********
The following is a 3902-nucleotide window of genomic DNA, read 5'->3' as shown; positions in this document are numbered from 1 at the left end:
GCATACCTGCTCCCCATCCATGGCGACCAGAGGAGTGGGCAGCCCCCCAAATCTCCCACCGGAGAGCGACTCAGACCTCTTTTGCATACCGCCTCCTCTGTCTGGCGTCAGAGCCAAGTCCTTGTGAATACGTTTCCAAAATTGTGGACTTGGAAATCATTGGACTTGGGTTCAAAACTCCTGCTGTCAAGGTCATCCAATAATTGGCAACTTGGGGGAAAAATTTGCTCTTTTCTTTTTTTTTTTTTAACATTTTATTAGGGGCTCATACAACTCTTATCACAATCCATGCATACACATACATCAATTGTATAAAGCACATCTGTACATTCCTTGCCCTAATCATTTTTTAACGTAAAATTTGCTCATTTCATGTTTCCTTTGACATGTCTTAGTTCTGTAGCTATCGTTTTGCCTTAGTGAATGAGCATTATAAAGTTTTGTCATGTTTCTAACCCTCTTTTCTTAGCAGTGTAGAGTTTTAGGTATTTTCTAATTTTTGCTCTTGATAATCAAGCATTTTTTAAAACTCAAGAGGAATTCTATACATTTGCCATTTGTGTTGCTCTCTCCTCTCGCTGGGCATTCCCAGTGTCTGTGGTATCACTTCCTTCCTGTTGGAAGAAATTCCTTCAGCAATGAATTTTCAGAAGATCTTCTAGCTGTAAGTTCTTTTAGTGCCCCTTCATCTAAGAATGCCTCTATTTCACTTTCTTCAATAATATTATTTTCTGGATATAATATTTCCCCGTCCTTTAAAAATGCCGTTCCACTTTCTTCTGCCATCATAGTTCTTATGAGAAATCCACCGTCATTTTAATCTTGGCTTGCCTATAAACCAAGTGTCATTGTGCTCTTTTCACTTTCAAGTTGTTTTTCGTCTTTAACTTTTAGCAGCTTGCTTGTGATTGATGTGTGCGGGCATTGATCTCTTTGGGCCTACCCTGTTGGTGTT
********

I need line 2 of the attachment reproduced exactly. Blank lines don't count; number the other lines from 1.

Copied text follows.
GCATACCTGCTCCCCATCCATGGCGACCAGAGGAGTGGGCAGCCCCCCAAATCTCCCACCGGAGAGCGACTCAGACCTCTTTTGCATACCGCCTCCTCTGTCTGGCGTCAGAGCCAAGTCCTTGTGAATACGTTTCCAAAATTGTGGACTTGGAAATCATTGGACTTGGGTTCAAAACTCCTGCTGTCAAGGTCATCCAATAATTGGCAACTTGGGGGAAAAATTTGCTCTTTTCTTTTTTTTTTTTTAACATTTTATTAGGGGCTCATACAACTCTTATCACAATCCATGCATACACATACATCAATTGTATAAAGCACATCTGTACATTCCTTGCCCTAATCATTTTTTAACGTAAAATTTGCTCATTTCATGTTTCCTTTGACATGTCTTAGTTCTGTAGCTATCGTTTTGCCTTAGTGAATGAGCATTATAAAGTTTTGTCATGTTTCTAACCCTCTTTTCTTAGCAGTGTAGAGTTTTAGGTATTTTCTAATTTTTGCTCTTGATAATCAAGCATTTTTTAAAACTCAAGAGGAATTCTATACATTTGCCATTTGTGTTGCTCTCTCCTCTCGCTGGGCATTCCCAGTGTCTGTGGTATCACTTCCTTCCTGTTGGAAGAAATTCCTTCAGCAATGAATTTTCAGAAGATCTTCTAGCTGTAAGTTCTTTTAGTGCCCCTTCATCTAAGAATGCCTCTATTTCACTTTCTTCAATAATATTATTTTCTGGATATAATATTTCCCCGTCCTTTAAAAATGCCGTTCCACTTTCTTCTGCCATCATAGTTCTTATGAGAAATCCACCGTCATTTTAATCTTGGCTTGCCTATAAACCAAGTGTCATTGTGCTCTTTTCACTTTCAAGTTGTTTTTCGTCTTTAACTTTTAGCAGCTTGCTTGTGATTGATGTGTGCGGGCATTGATCTCTTTGGGCCTACCCTGTTGGTGTT